of no value. This attitude carried over into the corporate realm and often presented a major problem for corporate agencies that wanted their images handled carefully
    and returned. Corporate agencies that were trying to compete against the well established
    editorial agencies were reluctant to try to force clients to pay for loss or damage for fear they would lose a customer. As a result many European agencies had difficulty
    collecting for lost or damaged transparencies in the 70's & 80's.

    It is my understanding that there has been a change in attitude among most of the
    clients outside the U.S. and that they now understand the differences between the
    dupes sent to them in editorial packages and the dupes that are sent out as a result
    of a request from a stock agency catalog, or a request to research the general file.

    Nevertheless, many of the dupes and "similar original" images that went into European
    and Asian files, 5, 10 or 15 years ago may have been thrown out.

    Stradiotto And The Image Bank

    This abstract discussion takes on a sense of reality when you consider the situation
    that has developed between John Stradiotto and The Image Bank.

    In August, 1994 TIB determined that they no longer wanted to represent John, after
    having handled his work for almost ten years. Lilly Filipow sent him a letter on
    August 29, 1994 terminating his TIB contract and pointing out that, "Post termination
    matters such as the return of the original transparencies and royalties earned after
    termination will be handled with strict observance of the terms of the contract."

    John began to patiently wait for his images, but by July 19, 1995 (almost a year later)
    John had received only 147 of the 2250 images he had on file with TIB. He wrote
    a letter at that time to Lilly, but it went unanswered.

    However, more images were returned and by November 16, 1995 he had received a total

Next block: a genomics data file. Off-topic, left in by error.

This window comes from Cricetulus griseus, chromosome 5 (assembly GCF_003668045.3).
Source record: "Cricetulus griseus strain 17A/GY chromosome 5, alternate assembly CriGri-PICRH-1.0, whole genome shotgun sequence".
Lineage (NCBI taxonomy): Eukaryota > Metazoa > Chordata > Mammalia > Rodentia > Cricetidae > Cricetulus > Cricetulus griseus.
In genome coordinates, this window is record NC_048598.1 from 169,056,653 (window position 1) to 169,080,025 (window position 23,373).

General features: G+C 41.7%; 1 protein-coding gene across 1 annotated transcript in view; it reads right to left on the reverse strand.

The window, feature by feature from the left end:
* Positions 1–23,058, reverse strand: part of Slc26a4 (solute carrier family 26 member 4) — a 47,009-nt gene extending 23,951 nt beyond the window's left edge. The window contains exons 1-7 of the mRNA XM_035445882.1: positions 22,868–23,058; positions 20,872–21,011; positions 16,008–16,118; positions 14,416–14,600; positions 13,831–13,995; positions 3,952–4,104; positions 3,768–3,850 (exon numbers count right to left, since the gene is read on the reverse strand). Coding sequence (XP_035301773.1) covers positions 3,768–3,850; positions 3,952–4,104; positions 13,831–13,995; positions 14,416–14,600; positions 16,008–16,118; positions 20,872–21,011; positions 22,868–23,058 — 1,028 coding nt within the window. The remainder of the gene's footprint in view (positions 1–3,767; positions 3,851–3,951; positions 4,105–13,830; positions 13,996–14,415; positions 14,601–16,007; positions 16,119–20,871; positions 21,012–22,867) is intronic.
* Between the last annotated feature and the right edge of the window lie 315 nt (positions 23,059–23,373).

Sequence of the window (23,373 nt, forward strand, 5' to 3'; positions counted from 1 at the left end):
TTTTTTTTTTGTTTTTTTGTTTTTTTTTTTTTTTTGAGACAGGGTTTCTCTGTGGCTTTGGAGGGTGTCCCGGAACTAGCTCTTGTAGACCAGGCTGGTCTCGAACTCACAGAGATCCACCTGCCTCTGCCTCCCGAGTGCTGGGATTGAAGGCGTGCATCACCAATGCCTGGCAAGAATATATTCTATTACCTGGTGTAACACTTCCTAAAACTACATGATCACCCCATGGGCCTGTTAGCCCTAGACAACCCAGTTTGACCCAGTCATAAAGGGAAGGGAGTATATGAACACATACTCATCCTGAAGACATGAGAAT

of 494, or 22% of the images he had on file at TIB.

    As luck would have it John is making more now selling his images directly than he
    ever made from TIB. He figures that if he can do that well with only 22% of his
    images, maybe he could do even better if he had access to all of his work. It might
    even be possible that another agency could sell his work. At any rate, John believes he
    has a right to expect return of all
    of his property.

    The return clause in the contract John signed gives TIB a lot of leeway. It says:

    "If THE PHOTOGRAPHER requests in writing a return of all or part of his images upon
    termination of this Agreement, this shall be done in a reasonable period of time
    for re-assembly and re-delivery of such images. TIB will, of course, use its best
    efforts to see that THE PHOTOGRAPHER'S material is returned as soon as possible. TIB agrees
    that if for some special reason THE PHOTOGRAPHER requires a speedier retrieval,
    it will attempt to assign special clerical personnel to perform such retrieval; however, the expense of same, if any, will be borne by THE PHOTOGRAPHER."

    John now recognizes that one flaw in the language is that TIB gets to define
    "reasonable" and that it could be a very long time. This was not the way he interpreted
    this clause when he signed the agreement. At TIB's current rate it could take five
    or six years before he gets all his originals. TIB could argue that an even longer
    time is "reasonable." During that time, of course, John's ability to make money
    from his photographs is being restricted.

    In another clause in the contract TIB has no responsibility for lost images. They
    could easily declare all missing images lost, and according to the contract, probably
    have no further financial responsibility to Stradiotto.

    The option to "assign special clerical personnel" at John's expense is really a "Catch
    22." If John were to take that option and try to search every file cabinet in 65
    offices around the world (because the images are filed by subject not, image number)
    it could easily cost him much more than the images are worth.

    TIB's Response

    I contacted Lynn Martin at TIB on John's behalf to determine if there was some unexplained
    reason why such a small percentage of John's images had been returned and to see
    if anything could be done to expedite return.

    She responded that the number of images returned thus far was "reasonable" given the
    difficulty of searching through the millions of images in 65 offices around the world.

    She argued this is a risk photographers must accept if they want the worldwide distribution
    possible with a major stock agency. She said all TIB photographers understand this
    and have made a conscious decision that the benefits of being a TIB photographer outweigh the risks of losing some images.

    She also claimed that the TIB return policy is consistent with the practices of every
    other major stock agency with international distribution.

    Reactions of Major Stock Agencies

    I felt that Ms. Martin was being unfair to other major stock agencies and advised
    her that I would survey a few to determine if they agreed that what TIB had been